what are the properties of lipids?
Isiah Reply
They are: Fatty acids, fats, oils, waxes, phospholipid, glycolipids, steroids and some vitamins
Rachel
explain why a fresh water fish excrete ammonia
Leonard Reply
plz answer my question
Leonard
sorry i meant it has a nucleous unlike plant cells lol
Lailah
Ammonia is the end product of protein catabolism and is stored in the body of the fish in high concentrations relative to basal excretion rates. Ammonia, if allowed to accumulate, is toxic and is converted to less toxic compounds or excreted
Rachel
What are eukaryotic cells?
Nwosueke Reply
cell with no nucleous so not a plant cell
Lailah
eukaryotic cells are membrane bound organelles that have a membrane bound nucleus
ojeen
where does the cell get energy for active transport processes?
A'Kaysion Reply
IDK maybe glucose
Lailah
what is synapsis
Adepoju Reply
how many turns are required to make a molecule of sucrose in Calvin cycle
Amina Reply
why Calvin cycle occurs in stroma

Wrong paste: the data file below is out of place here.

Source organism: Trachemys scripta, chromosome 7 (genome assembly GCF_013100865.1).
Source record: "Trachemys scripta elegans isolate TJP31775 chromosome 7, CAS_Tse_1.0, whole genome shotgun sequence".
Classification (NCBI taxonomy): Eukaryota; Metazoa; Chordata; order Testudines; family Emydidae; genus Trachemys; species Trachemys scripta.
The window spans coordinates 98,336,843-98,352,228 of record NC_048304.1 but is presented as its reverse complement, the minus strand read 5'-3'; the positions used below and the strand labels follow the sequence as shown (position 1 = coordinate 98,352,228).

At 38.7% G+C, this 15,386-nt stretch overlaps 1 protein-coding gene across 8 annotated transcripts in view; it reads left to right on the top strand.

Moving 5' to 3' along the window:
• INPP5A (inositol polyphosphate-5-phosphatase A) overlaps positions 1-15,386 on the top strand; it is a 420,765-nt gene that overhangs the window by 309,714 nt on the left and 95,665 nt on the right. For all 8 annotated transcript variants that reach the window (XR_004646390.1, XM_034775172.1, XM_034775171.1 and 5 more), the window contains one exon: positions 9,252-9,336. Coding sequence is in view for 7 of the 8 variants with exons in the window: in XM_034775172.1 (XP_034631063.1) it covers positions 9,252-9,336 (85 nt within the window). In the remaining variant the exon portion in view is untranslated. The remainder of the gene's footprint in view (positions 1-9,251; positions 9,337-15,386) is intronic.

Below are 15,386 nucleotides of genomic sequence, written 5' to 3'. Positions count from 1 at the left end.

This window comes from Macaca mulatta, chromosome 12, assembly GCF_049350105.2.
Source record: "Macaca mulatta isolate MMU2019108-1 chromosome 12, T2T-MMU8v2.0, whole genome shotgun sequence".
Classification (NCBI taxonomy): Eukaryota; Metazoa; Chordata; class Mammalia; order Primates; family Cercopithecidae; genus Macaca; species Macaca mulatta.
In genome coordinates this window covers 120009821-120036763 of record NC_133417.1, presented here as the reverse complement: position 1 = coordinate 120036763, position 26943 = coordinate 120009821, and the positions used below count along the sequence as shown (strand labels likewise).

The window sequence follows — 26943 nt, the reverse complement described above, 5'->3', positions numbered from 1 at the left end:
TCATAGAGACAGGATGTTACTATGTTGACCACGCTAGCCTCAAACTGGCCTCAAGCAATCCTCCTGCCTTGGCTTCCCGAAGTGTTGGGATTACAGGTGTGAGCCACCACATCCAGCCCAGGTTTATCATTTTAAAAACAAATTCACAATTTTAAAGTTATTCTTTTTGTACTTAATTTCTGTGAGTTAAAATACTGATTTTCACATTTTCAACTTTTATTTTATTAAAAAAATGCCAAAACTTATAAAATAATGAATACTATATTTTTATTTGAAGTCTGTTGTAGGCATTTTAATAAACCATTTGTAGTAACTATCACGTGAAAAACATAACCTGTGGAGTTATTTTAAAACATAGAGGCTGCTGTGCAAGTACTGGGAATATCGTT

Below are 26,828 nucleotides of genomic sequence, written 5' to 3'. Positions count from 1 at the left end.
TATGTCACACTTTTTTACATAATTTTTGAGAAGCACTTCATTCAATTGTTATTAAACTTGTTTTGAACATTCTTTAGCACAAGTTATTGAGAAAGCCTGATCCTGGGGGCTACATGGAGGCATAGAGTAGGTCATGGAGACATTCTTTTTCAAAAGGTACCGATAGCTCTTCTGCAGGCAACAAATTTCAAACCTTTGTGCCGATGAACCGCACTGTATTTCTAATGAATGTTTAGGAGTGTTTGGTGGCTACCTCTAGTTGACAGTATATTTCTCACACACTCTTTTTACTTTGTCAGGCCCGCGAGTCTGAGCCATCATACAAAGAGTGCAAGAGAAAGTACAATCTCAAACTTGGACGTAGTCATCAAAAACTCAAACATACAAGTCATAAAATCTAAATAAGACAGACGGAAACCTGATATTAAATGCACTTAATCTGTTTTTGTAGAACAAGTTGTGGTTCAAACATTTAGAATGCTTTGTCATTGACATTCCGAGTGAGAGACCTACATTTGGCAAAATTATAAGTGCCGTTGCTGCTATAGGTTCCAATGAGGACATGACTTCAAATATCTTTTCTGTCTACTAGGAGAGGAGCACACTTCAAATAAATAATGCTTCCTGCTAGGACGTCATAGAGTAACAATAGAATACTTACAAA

Amina
why do humans enhale oxygen and exhale carbondioxide?
Maryam Reply
why do humans enhale oxygen and exhale carbondioxide? For the purpose of breaking down the food
dil
what is allele
uzoka Reply
process of protein synthesis
SANTOSH Reply
what is cell
Zulf Reply
a cell is a smallest basic, structural and functional unit of life that is capable of self replication
Lucas
why does a fresh water fish excrete ammonia
Leonard
plz answer my question
Leonard
Ammonia is a toxic colorless gas and when its inside the fish biological system is converted to a less toxic compound then excreted in the form of urea. However too much ammonia will kill the fish " Ammonia Poisoning " which is a very common disease among fish.
This
what is cytoplasm
uzoka Reply
cytoplasm is fluid of cell.
Deepak
how many major types of Cloning
Saeed Reply
two
amir
two
Zulf
comparative anatomy of gymnosperms?
Meenakshi Reply
anatomy of gymnosperms
Meenakshi

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Source:  OpenStax, Concepts of biology. OpenStax CNX. Feb 29, 2016 Download for free at http://cnx.org/content/col11487/1.9